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Ending the Diagnostic Odyssey: Project Baby Bear & Beyond

Project Baby Bear

It’s very rare to be able to use the most advanced, innovative medical technology to improve a child’s life and save money, yet Project Baby Bear did both.

Led by Rady Children’s and funded by the State of California, Project Baby Bear provided rapid Whole Genome Sequencing for infants hospitalized in intensive care while yielding life-changing benefits and saving $2.5 million in medical costs.

Under the 18-month program, the genetic code of 178 critically ill babies at five hospitals across the state was sequenced to diagnose and guide personalized care resulting in shorter hospital stays, fewer unnecessary procedures with better outcomes for the children and their families.

Pilot Sites # of Babies Babies Diagnosed Babies Whose Care Was Changed* Days to Results**
Children's Hospital Orange County 23 12 (52%) 9 (39%) 2.5
Rady Children's Hospital-San Diego 59 22 (37%) 19 (32%) 3
UC Davis Children's Hospital (Sacramento) 34 12 (36%) 8 )24%) 2
UCSF Benioff Children's Hospital Oakland 24 12 (50%) 8 (24%) 2
Valley Children's Hospital 38 18 (47%) 10 (26%) 3
TOTAL PROJECT BABY BEAR CASES 178 76 (43%) 55 (31%) 3

*Results confirmed 21 babies were already receiving appropriate care. 
**Median # days to delivery of provisional positive results

Public Health Bills

Inspired by Project Baby Bear’s success, legislation has been introduced in Congress, and in several states, to make rapid Whole Genome Sequencing a covered benefit for babies enrolled in public health programs.

At the federal level, Congressman Scott Peters (CA-52 San Diego) introduced the “Ending the Diagnostic Odyssey Bill” to expand access to Whole Genome Sequencing to help diagnose and inform treatment for children with rare diseases.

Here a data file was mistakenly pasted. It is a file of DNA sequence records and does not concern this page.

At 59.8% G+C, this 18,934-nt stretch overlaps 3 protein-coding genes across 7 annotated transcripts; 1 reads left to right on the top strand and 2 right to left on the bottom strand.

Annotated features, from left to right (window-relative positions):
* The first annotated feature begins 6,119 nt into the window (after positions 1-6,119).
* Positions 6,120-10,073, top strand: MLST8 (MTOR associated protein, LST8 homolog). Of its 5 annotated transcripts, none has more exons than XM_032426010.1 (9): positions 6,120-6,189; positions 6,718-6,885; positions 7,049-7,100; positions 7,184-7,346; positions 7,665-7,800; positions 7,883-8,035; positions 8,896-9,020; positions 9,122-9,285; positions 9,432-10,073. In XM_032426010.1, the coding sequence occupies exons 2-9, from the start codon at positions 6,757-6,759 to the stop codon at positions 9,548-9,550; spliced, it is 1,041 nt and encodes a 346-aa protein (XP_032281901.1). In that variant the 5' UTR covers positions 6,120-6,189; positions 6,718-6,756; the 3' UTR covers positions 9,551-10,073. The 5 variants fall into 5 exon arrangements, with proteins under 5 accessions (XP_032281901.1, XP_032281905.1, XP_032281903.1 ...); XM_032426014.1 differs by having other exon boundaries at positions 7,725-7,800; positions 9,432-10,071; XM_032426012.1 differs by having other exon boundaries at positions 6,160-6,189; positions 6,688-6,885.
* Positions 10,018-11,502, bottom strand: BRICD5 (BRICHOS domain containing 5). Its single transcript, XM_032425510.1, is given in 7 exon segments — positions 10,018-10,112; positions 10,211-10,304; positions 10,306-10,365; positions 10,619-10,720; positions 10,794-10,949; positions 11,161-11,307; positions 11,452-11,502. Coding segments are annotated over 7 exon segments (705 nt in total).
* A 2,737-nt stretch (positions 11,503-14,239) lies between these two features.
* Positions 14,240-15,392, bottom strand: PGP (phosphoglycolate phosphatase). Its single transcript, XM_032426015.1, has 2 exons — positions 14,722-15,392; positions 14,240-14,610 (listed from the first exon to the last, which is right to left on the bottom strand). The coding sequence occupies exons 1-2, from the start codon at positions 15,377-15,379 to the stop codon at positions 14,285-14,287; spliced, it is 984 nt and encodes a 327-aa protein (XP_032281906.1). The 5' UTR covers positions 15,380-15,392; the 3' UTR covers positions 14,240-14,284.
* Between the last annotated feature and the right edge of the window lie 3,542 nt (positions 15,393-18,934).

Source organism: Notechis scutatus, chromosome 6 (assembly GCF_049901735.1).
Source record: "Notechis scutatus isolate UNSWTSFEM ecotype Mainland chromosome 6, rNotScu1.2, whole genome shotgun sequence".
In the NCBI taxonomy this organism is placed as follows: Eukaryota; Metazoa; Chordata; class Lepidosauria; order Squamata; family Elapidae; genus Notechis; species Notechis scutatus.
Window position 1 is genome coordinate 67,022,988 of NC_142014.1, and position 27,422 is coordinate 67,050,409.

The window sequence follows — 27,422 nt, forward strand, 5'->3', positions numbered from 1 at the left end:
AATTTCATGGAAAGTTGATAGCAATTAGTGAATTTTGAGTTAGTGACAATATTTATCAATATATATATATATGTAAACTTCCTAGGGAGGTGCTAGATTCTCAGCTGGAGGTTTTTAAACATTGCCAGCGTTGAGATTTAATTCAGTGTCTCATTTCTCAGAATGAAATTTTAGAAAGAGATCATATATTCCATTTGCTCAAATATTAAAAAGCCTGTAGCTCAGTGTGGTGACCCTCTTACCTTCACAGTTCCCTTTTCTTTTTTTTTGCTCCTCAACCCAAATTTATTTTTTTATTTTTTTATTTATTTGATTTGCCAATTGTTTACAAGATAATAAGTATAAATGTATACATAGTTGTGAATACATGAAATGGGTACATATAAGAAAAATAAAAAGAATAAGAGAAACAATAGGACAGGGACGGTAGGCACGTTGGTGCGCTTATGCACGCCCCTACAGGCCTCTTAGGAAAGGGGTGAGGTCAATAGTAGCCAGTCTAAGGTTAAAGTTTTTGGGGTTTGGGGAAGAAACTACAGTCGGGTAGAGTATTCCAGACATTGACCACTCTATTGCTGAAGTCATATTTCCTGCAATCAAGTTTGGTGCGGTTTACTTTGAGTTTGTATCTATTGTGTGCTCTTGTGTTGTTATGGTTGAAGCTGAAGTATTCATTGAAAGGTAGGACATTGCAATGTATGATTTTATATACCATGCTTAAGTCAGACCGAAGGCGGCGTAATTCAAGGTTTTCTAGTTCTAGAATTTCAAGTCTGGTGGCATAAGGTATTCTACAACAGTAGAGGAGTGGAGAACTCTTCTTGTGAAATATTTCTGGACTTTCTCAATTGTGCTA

In California, Assemblyman Brian Maienschein (D-77) introduced AB114 the “Rare Disease Sequencing for Critically Ill Infants Act”. Sponsored by Rady Children’s Hospital, the proposed measure would cover rWGS for infants enrolled in Medi-Cal. As of Spring 2021, AB114 was making its way through hearings in the State Assembly.  

State Projects

Inspired by the success of Project Baby Bear, other states are following with their own programs to publicly fund rapid Whole Genome Sequencing for infants.

Michigan's Project Baby Deer

In 2021, the Michigan Health and Hospital Association launched Project Baby Deer, a statewide initiative offering rapid Whole Genome Sequencing to critically ill babies and children. The goal is to make Michigan the first state in the national to offer rWGS to all babies and children up to 18 years of age that meet clinical criteria, regardless of location or type of insurance.
Project Baby Deer logo

Florida's Project Baby Manatee

In 2021, the Michigan Health and Hospital Association launched Project Baby Deer, a statewide initiative offering rapid Whole Genome Sequencing to critically ill babies and children. 

Nicklaus Project Baby Manatee Logo
In 2021, the Michigan Health and Hospital Association launched Project Baby Deer, a statewide initiative offering rapid Whole Genome Sequencing to critically ill babies and children. The goal is to make Michigan the first state in the national to offer rWGS to all babies and children up to 18 years of age that meet clinical criteria, regardless of location or type of insurance.

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